Membrane trafficking in plants is involved in cellular development and the adaptation to various environmental changes. SNARE (soluble N-ethylmaleimide-sensitive factor attachment receptor) proteins mediate the fusion between vesicles and organelles to facilitate transport cargo proteins in cells. To characterize further the SNARE protein networks in cells, we carried out interactome analysis of SNARE proteins using 12 transgenic Arabidopsis thaliana plants expressing green fluorescent protein (GFP)-tagged Qa-SNAREs (SYP111, SYP121, SYP122, SYP123, SYP132, SYP21, SYP22, SYP31, SYP32, SYP41, SYP42 and SYP43). Microsomal fractions were prepared from each transgenic root, and subjected to immunoprecipitation (IP) using micromagnetic beads coupled to anti-GFP antibodies. To identify Qa-SNARE-interacting proteins, all immunoprecipitated products were then subjected to mass spectrometric (IP-MS) analysis. The IP-MS data revealed not only known interactions of SNARE proteins, but also unknown interactions. The IP-MS results were next categorized by gene ontology analysis. The data revealed that categories of cellular component organization, the cytoskeleton and endosome were enriched in the SYP2, SYP3 and SYP4 groups. In contrast, transporter activity was classified specifically in the SYP132 group. We also identified a novel interaction between SYP22 and VAMP711, which was validated using co-localization analysis with confocal microscopy and IP. Additional novel SNARE-interacting proteins play roles in vesicle transport and lignin biosynthesis, and were identified as membrane microdomain-related proteins. We propose that Qa-SNARE interactomics is useful for understanding SNARE interactions across the whole cell.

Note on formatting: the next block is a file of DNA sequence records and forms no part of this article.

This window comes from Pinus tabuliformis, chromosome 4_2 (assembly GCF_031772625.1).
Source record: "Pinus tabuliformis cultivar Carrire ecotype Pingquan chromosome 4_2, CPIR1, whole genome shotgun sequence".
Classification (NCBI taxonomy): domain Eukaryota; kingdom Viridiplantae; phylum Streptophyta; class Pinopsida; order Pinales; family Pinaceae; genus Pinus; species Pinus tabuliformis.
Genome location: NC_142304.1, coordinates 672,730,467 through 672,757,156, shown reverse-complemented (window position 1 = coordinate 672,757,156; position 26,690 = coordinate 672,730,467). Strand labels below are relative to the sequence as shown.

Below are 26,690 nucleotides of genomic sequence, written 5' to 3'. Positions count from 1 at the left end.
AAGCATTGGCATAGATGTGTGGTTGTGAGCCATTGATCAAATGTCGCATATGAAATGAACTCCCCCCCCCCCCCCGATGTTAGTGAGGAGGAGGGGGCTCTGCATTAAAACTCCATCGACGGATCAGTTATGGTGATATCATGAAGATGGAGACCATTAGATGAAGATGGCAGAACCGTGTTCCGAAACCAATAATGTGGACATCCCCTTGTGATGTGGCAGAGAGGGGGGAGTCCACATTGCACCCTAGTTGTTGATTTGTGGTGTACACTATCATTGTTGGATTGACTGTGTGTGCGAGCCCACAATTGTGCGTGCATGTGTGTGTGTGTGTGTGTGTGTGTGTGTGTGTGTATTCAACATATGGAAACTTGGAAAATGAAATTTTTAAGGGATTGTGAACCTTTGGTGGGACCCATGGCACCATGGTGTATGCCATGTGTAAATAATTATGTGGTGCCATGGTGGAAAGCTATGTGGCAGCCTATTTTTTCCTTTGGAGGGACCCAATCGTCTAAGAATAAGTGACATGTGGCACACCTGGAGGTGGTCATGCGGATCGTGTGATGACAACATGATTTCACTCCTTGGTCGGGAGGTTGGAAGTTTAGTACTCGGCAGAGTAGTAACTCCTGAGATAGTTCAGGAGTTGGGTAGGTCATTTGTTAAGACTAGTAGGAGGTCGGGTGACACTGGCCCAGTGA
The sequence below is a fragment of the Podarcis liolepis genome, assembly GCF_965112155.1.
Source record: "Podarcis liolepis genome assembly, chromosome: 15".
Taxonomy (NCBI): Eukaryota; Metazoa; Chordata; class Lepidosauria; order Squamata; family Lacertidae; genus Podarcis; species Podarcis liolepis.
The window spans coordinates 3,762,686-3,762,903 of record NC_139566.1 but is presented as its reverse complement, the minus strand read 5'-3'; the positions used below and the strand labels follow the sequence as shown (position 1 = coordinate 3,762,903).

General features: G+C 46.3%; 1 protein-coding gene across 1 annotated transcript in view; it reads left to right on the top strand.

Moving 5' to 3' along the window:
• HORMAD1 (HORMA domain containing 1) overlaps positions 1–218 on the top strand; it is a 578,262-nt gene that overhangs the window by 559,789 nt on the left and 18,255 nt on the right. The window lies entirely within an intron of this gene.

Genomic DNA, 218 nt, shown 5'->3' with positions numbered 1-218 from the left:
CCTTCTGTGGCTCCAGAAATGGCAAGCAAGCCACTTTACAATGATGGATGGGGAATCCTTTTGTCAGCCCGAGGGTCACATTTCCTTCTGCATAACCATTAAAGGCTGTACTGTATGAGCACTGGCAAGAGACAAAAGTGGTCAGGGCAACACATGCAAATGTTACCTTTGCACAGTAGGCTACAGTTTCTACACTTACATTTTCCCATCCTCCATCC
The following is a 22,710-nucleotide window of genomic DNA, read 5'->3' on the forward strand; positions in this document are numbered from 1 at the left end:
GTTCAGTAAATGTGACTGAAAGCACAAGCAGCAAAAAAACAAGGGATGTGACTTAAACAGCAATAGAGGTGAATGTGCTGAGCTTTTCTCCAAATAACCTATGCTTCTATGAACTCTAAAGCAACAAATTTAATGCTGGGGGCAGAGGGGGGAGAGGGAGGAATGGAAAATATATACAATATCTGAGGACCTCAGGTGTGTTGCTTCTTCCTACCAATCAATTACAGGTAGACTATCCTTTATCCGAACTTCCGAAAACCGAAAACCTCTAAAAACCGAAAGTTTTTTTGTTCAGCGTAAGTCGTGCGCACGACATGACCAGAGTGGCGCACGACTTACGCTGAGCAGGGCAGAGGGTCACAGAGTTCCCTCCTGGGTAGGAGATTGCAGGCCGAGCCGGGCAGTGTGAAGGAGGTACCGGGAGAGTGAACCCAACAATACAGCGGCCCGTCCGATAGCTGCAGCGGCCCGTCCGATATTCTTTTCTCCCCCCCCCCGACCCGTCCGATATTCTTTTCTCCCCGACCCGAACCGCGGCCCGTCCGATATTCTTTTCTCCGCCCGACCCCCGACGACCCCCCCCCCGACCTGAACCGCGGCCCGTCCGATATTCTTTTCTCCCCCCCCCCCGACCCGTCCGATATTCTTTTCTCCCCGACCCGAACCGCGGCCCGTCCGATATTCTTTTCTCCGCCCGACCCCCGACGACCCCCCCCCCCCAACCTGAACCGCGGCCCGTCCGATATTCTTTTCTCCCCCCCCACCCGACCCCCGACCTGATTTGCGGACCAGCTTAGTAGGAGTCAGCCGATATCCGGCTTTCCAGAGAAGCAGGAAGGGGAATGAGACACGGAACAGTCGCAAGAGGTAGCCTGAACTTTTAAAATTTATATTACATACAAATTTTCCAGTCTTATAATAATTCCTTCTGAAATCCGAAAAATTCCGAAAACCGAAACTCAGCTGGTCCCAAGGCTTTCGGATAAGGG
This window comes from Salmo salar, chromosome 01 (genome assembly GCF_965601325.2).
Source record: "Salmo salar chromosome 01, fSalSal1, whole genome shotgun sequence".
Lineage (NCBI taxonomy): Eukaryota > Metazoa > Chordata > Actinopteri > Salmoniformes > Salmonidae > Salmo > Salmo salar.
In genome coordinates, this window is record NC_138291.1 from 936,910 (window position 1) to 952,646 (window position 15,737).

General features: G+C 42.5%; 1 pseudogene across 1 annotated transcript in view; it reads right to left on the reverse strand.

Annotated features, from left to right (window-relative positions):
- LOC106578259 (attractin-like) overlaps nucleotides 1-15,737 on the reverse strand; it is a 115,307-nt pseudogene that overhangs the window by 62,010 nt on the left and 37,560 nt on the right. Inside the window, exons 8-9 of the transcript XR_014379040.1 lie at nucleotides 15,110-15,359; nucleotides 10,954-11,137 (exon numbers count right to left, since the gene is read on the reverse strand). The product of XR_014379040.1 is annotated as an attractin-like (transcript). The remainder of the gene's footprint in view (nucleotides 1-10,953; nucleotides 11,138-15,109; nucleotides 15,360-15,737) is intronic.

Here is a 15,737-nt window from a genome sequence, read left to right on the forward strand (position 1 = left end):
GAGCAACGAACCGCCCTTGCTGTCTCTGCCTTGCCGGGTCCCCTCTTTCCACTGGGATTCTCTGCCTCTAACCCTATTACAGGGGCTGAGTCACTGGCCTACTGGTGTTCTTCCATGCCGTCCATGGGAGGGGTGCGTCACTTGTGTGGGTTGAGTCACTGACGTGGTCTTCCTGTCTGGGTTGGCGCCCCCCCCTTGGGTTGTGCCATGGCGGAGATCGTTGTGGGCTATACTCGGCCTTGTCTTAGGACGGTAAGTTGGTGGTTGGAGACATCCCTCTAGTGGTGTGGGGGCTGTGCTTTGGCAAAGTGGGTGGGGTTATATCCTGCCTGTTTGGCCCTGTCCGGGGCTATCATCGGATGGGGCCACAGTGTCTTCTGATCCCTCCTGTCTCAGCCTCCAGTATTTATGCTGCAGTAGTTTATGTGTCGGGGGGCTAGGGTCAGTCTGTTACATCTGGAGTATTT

The multifunctional vacuole is the largest organelle in plant cells, and many proteins are transported to and stored in this organelle; thus, the vacuole has great physiological and agronomical importance. However, the molecular mechanism and regulation of plant vacuolar traffic remain largely unknown. In this study, we demonstrate that multiple vacuolar trafficking pathways operate in plants. RAB5 and RAB7 are evolutionarily conserved subfamilies of Rab GTPase, whose animal and yeast counterparts regulate vacuolar/endosomal trafficking in a sequential manner. Functional analyses of a putative activating complex for RAB7 indicated that this complex is responsible for maturation from RAB5- to RAB7-positive endosomes in plant cells. Moreover, these machinery components are recruited to a more complex trafficking network. Mutations in RAB5 and RAB7 conferred counteracting effects on the vti11 mutant. Furthermore, impairment of RAB5- and RAB7-dependent pathways differentially affected the transport of distinctive cargos. These results indicate that plants have developed a complex vacuolar transport system distinct from that of nonplant systems by assigning evolutionarily conserved machinery to unique trafficking pathways. These pathways provide a fundamental basis for plant development at the cellular and higher-ordered levels.
Plant vacuoles play critical roles in development, growth and stress responses. In mature cells, vacuolar membranes (VMs) display several types of structures, which are formed by invagination and folding of VMs into the lumenal side and can gradually move and change shape. Although such VM structures are observed in a broad range of tissue types and plant species, the molecular mechanism underlying their formation and maintenance remains unclear. Here, we report that a novel HEAT-repeat protein, SHOOT GRAVITROPISM6 (SGR6), of Arabidopsis is involved in the control of morphological changes and dynamics of VM structures in endodermal cells, which are the gravity-sensing cells in shoots. SGR6 is a membrane-associated protein that is mainly localized to the VM in stem endodermal cells. The sgr6 mutant stem exhibits a reduced gravitropic response. Higher plants utilize amyloplast sedimentation as a means to sense gravity direction. Amyloplasts are surrounded by VMs in Arabidopsis endodermal cells, and the flexible and dynamic structure of VMs is important for amyloplast sedimentation. We demonstrated that such dynamic features of VMs are gradually lost in sgr6 endodermal cells during a 30 min observation period. Histological analysis revealed that amyloplast sedimentation was impaired in sgr6. Detailed live-cell imaging analyses revealed that the VM structures in sgr6 had severe defects in morphological changes and dynamics. Our results suggest that SGR6 is a novel protein involved in the formation and/or maintenance of invaginated VM structures in gravity-sensing cells.